We’ll be staying in comfortable hotels and (occasionally) rural lodges/guesthouses/local homes during our trip. Laotian and Cambodian cuisine is delicious and easily accommodates vegetarians.

Trip Difficulty

Our Sierra Club S.E. Asia Adventure trip is not strenuous, but you’ll enjoy our adventure more if you’re in good physical shape without significant physical disabilities. All physical activities (walking/hiking) are optional and you can stay at our hotel/van if you’d prefer not to join us for any of them. We’ll be walking up many steps while visiting temples/ruins, and the hiking to caves/waterfalls and the Plain of Jars may be over uneven ground.

Equipment and Clothing

We’ll be frequently moving our gear from our hotel to our van/bus and back to our hotel, so it will be handy if you have luggage that is easily transported. The weather in mid-autumn in S.E. Asia is usually warm/mild, in a transition period from summer rains to winter dryness, so it’s important to bring raingear just in case. Layered, lightweight, quick-drying clothing will be easiest to wear and (if necessary) wash during our trip. In addition to your larger luggage/pack/duffel, you’ll need a day pack large enough to carry your daily essentials (water, first-aid kit, extra clothing, etc). You’ll also want to have well-broken-in hiking boots and (if you use them) hiking poles.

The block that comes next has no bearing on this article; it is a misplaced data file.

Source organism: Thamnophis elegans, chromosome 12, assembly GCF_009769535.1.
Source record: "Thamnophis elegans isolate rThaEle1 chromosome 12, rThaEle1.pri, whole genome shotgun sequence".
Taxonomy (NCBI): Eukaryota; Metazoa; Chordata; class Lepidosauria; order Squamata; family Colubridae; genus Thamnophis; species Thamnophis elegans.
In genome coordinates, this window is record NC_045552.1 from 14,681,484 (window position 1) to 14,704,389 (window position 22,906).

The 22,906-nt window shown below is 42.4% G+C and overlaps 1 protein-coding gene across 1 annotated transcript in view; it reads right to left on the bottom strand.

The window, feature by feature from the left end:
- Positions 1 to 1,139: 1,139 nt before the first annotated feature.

• Fadiman, Anne, The Spirit Catches You and You Fall Down: A Hmong Child, Her American Doctors, and the Collision of Two Cultures.
  • King, Ben F., A Field Guide to the Birds of Southeast Asia. Covers Burma, Malaya, Thailand, Cambodia, Vietnam, Laos, and Hong Kong.
  • Robbins, Christopher. The Ravens, Pilots of the Secret War of Laos. Asia Books, Bangkok, 3rd ed., 2000. (Originally published by Bantam Books, London, 1988).
  • Robson, Craig, A Guide to the Birds of Southeast Asia.
  • Scott, Joanna C., Indochina's Refugees: Oral Histories from Laos, Cambodia, and Vietnam.
  • Stuart-Fox, Martin, A History of Laos.
  • The Rough Guide to Southeast Asia.
  • The Lonely Planet Guide to Laos.
  • The Lonely Planet Southeast Asia Phrasebook.


  • White, Peter T., "Laos Today," National Geographic, June 1987